Watching the sun come up over an organic broccoli field on a recent Monday, I witnessed a pink and orange burst of light hovering above the horizon, obscured only slightly by a dress of mist. I put my hands into the clay loam soil. It felt rich and fertile, yielding row after tended row of plump, perfect broccoli stalks. A tepid wind blew in the chamomile fragrance of recently-cut pineapple weed. I was in Eureka Township, 40 minutes south of the Twin Cities, on a 100-acre farm known as Gardens of Eagan.
The farm belongs to Martin and Atina Diffley, and their land has been certified organic since 1974. The Diffley family started farming in the Twin Cities area in 1857, but Martin’s aunts were forced to sell their original Eagan homestead in 1989 due to suburban sprawl and the resulting insurmountable tax assessments.
After an extensive search, Martin and Atina found their present land in Farmington. If you’ve ever bought organic produce from The Wedge, or other local co-ops, Whole Foods, Lunds or Byerly’s—chances are you’ve tasted the quality of their produce. They also operate a roadside stand that runs from late July through October at 4355 S. Robert Trail, in Eagan. In 2005, 650,000 pounds of vitally charged fruits and vegetables were brought to local stores by the Diffleys. That’s a testament to the idea of keeping it local, keeping it organic. Long-term health studies reveal the dangers of pesticide-derived toxins that harm physical health, while petroleum prices skyrocket due to dwindling resources (making shipping food a more expensive enterprise). Organic local farmland could well be the hobbit that will save us all.
So it is ironic that a farm, designed to reduce demand on petroleum by providing healthy, life-sustaining fruits and vegetables to our local markets is currently under threat by petroleum interests.
On Jan. 5, 2006, the Minnesota Public Utilities Commission (PUC) received an application for a routing permit from the Minnesota Pipe Line Company (MPL) to build a 295-mile pipeline for transporting Canadian crude oil from Clearbrook, Minnesota, to the Flint Hills Resources Refinery (also known as the Koch Refinery) in Rosemount. The proposal, called the MinnCan Project, would cut a pipeline route through 149 miles of farmland, including four organic farms.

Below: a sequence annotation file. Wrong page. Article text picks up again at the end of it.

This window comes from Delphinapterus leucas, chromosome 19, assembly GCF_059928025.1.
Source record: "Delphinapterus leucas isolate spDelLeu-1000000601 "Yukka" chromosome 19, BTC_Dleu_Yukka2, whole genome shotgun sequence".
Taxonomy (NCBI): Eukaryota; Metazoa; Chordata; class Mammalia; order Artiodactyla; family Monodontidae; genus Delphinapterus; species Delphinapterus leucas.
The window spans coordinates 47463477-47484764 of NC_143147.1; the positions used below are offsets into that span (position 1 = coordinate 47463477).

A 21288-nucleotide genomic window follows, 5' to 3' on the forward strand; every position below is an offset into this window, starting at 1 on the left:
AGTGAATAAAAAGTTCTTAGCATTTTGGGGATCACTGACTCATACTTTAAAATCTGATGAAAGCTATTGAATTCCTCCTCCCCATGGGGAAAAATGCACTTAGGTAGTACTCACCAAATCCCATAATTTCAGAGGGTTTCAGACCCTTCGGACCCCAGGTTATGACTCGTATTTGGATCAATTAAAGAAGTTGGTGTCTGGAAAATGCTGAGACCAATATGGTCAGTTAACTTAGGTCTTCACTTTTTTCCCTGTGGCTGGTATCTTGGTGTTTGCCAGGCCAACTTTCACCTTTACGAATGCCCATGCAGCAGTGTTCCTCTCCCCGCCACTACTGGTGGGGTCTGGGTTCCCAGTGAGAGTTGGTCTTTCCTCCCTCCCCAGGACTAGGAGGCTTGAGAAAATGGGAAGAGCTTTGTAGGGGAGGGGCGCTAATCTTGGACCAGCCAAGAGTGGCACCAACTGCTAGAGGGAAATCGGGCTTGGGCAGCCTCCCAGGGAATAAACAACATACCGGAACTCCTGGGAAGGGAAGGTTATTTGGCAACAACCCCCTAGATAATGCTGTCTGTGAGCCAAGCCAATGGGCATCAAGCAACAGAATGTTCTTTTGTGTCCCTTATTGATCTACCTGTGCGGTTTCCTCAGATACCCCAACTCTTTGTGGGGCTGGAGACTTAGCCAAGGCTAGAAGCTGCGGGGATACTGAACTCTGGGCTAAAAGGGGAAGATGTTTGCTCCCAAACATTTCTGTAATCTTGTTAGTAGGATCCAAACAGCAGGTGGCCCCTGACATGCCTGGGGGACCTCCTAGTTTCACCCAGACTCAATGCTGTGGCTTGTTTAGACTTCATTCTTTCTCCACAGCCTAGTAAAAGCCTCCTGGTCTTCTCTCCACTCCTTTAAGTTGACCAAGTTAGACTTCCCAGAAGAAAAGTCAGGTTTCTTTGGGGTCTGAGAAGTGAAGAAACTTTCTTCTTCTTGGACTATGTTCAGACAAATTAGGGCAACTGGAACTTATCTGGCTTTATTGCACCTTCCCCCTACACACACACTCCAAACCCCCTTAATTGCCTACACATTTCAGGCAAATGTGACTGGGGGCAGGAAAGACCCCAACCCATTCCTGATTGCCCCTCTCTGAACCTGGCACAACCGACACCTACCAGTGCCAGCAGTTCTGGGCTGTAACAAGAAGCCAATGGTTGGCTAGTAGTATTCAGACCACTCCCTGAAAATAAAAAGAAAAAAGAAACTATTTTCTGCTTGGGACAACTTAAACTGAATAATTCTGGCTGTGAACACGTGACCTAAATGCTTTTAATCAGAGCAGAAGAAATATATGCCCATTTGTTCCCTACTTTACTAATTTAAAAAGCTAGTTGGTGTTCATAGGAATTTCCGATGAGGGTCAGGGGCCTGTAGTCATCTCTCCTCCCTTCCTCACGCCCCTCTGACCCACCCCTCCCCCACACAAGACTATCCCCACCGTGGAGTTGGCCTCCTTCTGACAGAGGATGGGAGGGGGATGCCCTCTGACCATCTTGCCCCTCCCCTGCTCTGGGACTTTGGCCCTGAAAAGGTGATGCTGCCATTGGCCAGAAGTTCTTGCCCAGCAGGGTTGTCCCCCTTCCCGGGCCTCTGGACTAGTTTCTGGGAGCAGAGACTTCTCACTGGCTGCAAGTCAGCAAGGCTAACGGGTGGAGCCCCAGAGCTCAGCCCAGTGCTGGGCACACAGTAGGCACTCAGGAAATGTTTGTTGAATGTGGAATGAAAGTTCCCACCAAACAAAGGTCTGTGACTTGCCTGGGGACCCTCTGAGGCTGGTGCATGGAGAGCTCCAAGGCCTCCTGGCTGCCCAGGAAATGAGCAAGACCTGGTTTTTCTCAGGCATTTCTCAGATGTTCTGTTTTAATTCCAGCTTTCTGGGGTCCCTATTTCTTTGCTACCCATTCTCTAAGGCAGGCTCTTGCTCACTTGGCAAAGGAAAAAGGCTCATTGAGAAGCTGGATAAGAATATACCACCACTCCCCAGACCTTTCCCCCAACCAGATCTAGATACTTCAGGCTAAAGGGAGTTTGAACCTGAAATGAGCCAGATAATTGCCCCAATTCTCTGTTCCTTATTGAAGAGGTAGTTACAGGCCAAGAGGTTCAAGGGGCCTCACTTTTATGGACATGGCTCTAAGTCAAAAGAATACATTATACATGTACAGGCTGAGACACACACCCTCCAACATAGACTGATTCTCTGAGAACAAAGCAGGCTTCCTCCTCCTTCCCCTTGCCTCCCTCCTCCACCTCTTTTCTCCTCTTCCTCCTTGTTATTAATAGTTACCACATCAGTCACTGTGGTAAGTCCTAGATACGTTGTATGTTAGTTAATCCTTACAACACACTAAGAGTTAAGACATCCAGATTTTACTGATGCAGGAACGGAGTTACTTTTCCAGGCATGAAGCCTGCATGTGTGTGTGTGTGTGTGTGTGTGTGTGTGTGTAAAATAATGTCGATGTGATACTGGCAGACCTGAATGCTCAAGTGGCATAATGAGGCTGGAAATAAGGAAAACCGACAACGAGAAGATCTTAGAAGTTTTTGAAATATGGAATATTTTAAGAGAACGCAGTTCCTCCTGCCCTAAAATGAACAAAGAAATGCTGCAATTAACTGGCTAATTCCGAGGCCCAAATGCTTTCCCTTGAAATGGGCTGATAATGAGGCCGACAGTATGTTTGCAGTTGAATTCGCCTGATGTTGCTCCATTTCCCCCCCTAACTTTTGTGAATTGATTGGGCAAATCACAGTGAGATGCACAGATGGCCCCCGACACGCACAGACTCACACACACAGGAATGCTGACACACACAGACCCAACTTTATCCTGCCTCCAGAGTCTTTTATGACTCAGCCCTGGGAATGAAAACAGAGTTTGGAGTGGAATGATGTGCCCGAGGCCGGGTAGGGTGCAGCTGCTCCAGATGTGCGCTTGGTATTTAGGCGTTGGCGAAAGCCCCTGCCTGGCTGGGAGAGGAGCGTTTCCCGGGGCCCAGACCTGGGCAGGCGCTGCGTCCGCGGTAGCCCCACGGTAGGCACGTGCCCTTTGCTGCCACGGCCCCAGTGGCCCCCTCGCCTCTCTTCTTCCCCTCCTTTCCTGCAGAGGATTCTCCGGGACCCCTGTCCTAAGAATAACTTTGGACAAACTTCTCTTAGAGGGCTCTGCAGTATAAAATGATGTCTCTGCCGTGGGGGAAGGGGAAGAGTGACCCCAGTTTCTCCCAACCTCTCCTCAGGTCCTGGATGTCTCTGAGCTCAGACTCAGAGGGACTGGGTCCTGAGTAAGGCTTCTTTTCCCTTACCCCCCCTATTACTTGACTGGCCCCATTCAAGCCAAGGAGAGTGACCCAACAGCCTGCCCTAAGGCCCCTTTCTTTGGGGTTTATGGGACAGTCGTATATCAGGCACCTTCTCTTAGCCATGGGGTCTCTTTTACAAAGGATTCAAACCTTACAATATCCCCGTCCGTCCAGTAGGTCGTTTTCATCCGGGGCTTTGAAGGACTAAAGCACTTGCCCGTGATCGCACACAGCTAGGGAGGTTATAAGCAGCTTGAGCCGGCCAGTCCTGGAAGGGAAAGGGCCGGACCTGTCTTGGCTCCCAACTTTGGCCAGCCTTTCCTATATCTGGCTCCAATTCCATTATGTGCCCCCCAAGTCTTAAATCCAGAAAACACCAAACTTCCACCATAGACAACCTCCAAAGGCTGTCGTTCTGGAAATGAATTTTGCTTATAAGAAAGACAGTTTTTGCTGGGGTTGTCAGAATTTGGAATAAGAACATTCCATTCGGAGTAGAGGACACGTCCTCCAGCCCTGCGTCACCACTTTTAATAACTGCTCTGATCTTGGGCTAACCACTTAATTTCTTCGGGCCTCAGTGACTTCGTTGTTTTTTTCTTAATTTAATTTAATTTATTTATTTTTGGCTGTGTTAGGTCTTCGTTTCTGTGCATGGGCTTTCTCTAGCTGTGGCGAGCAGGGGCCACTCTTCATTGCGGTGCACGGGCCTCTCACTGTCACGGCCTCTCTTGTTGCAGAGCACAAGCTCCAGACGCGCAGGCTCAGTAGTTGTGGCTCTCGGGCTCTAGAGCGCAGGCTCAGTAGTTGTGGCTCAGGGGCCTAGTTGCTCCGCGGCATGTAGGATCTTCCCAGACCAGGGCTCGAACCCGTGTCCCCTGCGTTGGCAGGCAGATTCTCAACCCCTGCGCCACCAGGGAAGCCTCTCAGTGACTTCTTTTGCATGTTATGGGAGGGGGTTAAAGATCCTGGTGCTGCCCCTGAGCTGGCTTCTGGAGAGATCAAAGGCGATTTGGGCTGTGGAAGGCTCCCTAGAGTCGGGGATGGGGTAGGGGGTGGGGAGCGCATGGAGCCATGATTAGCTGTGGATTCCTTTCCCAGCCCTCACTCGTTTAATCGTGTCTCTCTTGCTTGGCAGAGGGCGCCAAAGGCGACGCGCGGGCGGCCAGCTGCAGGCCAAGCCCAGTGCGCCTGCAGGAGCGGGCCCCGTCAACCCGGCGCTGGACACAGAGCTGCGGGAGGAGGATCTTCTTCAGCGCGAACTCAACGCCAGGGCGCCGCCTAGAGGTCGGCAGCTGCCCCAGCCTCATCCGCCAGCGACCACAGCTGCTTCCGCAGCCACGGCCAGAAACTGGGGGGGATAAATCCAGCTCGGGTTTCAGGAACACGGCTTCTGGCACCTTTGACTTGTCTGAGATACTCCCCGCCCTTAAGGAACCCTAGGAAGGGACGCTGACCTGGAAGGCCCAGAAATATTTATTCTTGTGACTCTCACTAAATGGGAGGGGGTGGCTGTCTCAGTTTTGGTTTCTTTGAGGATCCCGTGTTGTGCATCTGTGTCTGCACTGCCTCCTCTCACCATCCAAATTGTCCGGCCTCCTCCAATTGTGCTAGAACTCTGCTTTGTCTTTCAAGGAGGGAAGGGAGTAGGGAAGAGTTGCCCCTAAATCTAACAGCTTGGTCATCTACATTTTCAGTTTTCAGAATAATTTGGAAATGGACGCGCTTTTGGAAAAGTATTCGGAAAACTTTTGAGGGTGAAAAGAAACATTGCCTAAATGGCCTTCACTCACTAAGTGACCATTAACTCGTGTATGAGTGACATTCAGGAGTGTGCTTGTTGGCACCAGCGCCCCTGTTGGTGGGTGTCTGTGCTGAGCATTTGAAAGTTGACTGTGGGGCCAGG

The heart of Gardens of Eagan is directly in its proposed path. The pipeline would carry as much as 350,000 barrels per day of crude oil and would operate at a maximum pressure of 1,462 pounds per square inch.
In a letter prepared by Atina Diffley for the general public to create awareness of this issue, she asks, “Do you think organic food should be grown on top of crude oil pipelines?” This is an important question. To begin to answer it, one need look no further than Minnesota Pipe Line Company’s 250-page Routing Permit Application. It starts off simply enough, stating basic structural facts.
For example, the pipe’s outside diameter is 24 inches, its wall thickness ranges from 0.350 to 0.500 inches, and the tensile strength in pounds per square inch ranges from a minimum of 66,000 psi to 82,000 psi. However, an extensive Material Safety data sheet casts an ominous shadow over things. Ingredients that will run through the pipeline are listed as follows: crude oil, n-Hexane, benzene, toluene, xylenes, hydrogen sulfide, ethylbenzene, and polycyclic aromatic compounds. Several health hazard warnings are then explicitly stated. According to MPL’s routing permit application, hydrogen sulfide “causes rapid death due to metabolic asphyxiation. Case reports suggest that toxic amounts can enter the body through a punctured eardrum, even while wearing some types of respiratory protective equipment.” N-Hexane is a “skin, eye and respiratory tract irritant. It is a cardiac sensitizer, central nervous system depressant and a neurotoxin. Acute exposure may result in dizziness, asphyxia, anesthesia, brain damage and cardiac arrest at high concentrations.” The list of warnings for n-Hexane also includes “paralysis of the limbs” and “damage to the testes and fetal effects in a two generation animal study.” Overexposure to Toluene “may result in damage to the brain, liver, kidney, cardiovascular, respiratory and neurological systems” as well as “blindness and hearing loss.”